After the First War of Independence in 1857, the British took over Lucknow. The development of Hazratganj was similar to Queen Street in London. It was called ‘the Mall’ during British Raj. The 2km long stretch comprised Lucknow’s first bank, fire station, ice factory, and English movie theatre that came up during the Raj days. Currently, it serves as a shopping area with heritage buildings nearby and attracting a lot of attention from tourists. 

Hazratganj
©lucknow.tourismindia

6. Mall Road, Shimla

Mall Road is the central downtown of Shimla. It demonstrates pedestrian tourism by not allowing automobiles, except emergency vehicles on the road, and gives people the freedom to move around. 

The mall road adopts the concept of British High Street. It is a 6km road stretch that houses various heritage buildings and government offices. Like, Vice Regal Lodge (Indian Institute of Advanced Studies), Gorton Castle Building, Railway Building, State Bank of India, Telegraph Building, Town Hall, Gaiety Theatre, Clarkes Hotel, and much more. The lane also offers beautiful scenery throughout the stretch with deodar, pine trees, and Himalayan Cedar. And you can also spot the distant views of the long-range snow-covered Greater Himalayas.

An Interesting fact, the Town Hall Building built in 1908 by Scottish Architect James Ransome now houses the Shimla Municipal Corporation. The building supports the surrounding architecture and gives the feel of the pre-independence era.

Mall road
© shimlahp

7. Park Street, Kolkata

Park street was developed under British rule and now officially it’s known as Mother Teresa Sarani. Currently, it remains Kolkata’s go-to place for dining. It has many restaurants and pubs. As a result, its other names are “Food Street” and “The Street that Never Sleeps”. This makes it one of the prime commercial and entertainment areas of the city. 

The street has the perfect amalgamation of colonial charm and modern appeal. Park street connects with several important roads originating from northward and southward directions.

Park street
© holidify

8. Rajpath, India

Rajpath is the ceremonial boulevard running from the Rashtrapati Bhawan to Vijay Chowk and India Gate to ending at the 16th-century fort, Purana Qila. In the early 20th century, Britishers named the road ‘Kingsway’ to honor King George V.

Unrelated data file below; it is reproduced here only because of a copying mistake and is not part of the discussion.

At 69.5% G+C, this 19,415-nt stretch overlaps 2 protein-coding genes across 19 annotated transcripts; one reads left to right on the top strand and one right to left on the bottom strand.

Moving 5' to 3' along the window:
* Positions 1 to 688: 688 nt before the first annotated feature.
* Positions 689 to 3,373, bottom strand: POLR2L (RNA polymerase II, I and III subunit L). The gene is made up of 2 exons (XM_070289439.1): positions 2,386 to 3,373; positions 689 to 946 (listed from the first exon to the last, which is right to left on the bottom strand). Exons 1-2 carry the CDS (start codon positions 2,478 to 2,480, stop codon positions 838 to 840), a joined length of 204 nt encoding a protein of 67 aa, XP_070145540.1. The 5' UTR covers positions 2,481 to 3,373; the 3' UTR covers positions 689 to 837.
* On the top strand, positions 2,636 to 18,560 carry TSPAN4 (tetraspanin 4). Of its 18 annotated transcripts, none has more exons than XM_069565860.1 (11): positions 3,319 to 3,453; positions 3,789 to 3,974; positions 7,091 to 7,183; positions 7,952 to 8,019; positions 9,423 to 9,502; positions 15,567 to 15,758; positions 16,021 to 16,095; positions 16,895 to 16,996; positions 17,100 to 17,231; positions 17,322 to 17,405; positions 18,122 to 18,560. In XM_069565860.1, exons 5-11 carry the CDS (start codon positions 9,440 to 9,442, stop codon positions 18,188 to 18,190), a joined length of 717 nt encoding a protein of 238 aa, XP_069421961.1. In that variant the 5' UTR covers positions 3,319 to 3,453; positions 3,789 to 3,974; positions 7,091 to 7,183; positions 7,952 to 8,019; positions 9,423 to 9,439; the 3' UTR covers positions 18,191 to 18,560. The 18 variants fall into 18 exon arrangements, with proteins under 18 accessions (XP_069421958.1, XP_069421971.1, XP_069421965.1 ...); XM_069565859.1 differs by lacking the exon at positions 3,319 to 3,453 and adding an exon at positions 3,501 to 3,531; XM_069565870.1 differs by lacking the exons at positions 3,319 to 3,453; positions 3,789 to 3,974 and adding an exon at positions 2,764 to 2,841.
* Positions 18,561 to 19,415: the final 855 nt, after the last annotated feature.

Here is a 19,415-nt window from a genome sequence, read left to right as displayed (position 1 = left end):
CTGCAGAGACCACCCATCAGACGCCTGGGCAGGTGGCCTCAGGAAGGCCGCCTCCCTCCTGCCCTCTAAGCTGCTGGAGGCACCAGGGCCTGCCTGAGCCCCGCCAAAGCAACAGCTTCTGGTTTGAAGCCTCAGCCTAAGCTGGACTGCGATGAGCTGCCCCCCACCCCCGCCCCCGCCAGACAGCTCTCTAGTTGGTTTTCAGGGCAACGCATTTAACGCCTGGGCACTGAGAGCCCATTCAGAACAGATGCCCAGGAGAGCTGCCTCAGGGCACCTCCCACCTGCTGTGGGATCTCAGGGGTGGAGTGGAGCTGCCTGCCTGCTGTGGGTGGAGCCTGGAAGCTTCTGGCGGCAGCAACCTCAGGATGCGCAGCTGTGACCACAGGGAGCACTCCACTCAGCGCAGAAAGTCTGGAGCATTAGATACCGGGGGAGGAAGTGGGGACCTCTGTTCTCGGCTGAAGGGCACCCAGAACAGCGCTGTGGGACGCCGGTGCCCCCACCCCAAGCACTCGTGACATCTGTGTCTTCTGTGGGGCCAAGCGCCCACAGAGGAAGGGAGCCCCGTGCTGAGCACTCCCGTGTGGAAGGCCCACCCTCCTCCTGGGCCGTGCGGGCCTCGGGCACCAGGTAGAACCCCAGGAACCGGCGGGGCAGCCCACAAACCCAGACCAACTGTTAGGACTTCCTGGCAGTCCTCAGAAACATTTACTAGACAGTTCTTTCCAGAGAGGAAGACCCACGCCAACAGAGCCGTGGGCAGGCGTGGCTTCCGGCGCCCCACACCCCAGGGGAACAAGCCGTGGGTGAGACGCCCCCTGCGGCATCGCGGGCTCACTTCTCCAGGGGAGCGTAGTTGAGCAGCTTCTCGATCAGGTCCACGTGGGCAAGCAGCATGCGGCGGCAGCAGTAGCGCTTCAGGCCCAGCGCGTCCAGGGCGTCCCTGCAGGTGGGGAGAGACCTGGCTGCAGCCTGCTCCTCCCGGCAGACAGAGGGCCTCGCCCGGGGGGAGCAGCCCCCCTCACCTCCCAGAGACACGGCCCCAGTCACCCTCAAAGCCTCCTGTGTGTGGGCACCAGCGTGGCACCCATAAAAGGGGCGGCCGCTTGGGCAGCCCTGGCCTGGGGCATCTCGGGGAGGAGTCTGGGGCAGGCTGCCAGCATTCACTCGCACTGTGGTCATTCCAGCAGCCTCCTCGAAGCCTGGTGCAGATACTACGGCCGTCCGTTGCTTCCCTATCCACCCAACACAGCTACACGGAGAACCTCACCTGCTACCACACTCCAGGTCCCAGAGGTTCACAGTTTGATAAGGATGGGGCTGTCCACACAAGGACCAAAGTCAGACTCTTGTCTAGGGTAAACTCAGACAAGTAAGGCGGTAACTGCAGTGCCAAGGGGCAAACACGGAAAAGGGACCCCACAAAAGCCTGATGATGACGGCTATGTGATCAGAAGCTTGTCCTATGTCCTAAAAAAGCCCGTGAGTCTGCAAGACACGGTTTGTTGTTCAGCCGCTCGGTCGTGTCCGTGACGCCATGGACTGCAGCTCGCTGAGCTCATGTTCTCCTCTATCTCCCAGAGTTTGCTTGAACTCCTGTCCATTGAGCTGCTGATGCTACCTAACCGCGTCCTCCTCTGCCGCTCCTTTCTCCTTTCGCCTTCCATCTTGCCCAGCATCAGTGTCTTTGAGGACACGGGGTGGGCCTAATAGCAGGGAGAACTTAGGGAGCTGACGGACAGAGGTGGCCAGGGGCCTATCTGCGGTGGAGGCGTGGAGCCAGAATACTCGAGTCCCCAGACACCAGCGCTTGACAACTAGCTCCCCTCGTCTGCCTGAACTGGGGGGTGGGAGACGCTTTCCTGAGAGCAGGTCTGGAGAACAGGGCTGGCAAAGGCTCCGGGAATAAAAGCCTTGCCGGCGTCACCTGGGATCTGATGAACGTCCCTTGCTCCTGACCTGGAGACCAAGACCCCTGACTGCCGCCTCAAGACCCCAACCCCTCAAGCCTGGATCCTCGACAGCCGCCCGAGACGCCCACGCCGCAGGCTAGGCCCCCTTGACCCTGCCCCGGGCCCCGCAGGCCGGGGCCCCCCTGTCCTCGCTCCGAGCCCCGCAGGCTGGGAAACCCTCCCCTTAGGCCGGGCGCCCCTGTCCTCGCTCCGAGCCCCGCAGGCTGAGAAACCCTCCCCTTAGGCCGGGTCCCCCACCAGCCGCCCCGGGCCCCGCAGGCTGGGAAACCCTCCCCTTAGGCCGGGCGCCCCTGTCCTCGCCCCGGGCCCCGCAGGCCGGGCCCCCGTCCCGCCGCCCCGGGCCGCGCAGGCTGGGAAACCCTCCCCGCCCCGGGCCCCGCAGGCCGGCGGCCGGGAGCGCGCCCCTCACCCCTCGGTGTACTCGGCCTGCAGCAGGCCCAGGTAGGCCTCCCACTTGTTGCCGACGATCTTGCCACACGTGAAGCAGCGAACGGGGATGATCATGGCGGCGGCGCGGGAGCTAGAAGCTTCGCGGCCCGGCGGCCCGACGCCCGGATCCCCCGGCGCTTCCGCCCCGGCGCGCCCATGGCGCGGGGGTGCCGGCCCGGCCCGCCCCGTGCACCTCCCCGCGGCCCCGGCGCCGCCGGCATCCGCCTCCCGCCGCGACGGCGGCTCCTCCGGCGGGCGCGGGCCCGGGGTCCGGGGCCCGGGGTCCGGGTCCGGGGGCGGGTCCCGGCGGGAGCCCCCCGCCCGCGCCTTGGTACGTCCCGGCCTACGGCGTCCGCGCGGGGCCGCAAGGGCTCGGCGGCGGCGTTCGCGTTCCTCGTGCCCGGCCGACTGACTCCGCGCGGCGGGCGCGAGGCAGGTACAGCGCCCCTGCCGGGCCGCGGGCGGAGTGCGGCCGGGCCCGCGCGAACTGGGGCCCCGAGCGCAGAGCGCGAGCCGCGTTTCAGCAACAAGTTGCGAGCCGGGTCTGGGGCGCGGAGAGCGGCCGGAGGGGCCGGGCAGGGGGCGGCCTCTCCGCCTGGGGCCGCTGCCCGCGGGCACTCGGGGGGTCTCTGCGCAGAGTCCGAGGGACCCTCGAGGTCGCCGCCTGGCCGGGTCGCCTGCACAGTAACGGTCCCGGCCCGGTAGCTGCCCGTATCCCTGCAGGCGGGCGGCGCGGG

The government-appointed Sir Edwin Lutyens to construct the modern imperial city. He centered the city around a “ceremonial axis”, now known as Rajpath. It has lawns on both sides with rows of trees and ponds. Moreover, It is one of the most important roads in India because of the annual Republic Day parade that happens here.
The road further connects to Raisina Hill, India’s administrative center. It is also closer to Janpath, Connaught Place, Parliament House, and India Gate. All of the locations hold an important heritage value.

Rajpath
© holidify

9. Sector 17, Chandigarh

Before Chandigarh became India’s first planned city, it was just a bunch of 50 villages. The commercial hub of Le Corbusier’s city Sector 17 was Rurki village. Now it has turned into a beautiful streetscape that has fountains, sculptures, and tree groves. Now it functions as a big open-air club having many top brand showrooms and restaurants.
Also, there is the National Gallery of Portraits in Sector 17B. It exhibits photographs from India’s freedom struggles and manuscripts from this area that are historically rich.

Sector-17
©hindustan times

10. Tripolia Bazar, Rajasthan

Tripolia Bazar is an important area of old Jaipur city famous for Lac jewelry. The bazaar street is in line with the Tripolia Gate since 1734. The Tripolia Gate functioned as the main entrance to the City Palace. However, it was only accessible to the royal family and their guests to enter the palace. It’s one of the oldest and the busiest markets of Jaipur located in between Manak Chowk and Chhoti Chaupar.
The Maniharon ka Rasta of Tripolia Bazar now has several shops selling a wide range of brassware, ironware, carpets, textiles, furniture, utensils, rugs, and much more than just lac bangles. Making it a busy market till now.

Tripolia Bazar
©Chineando / Flickr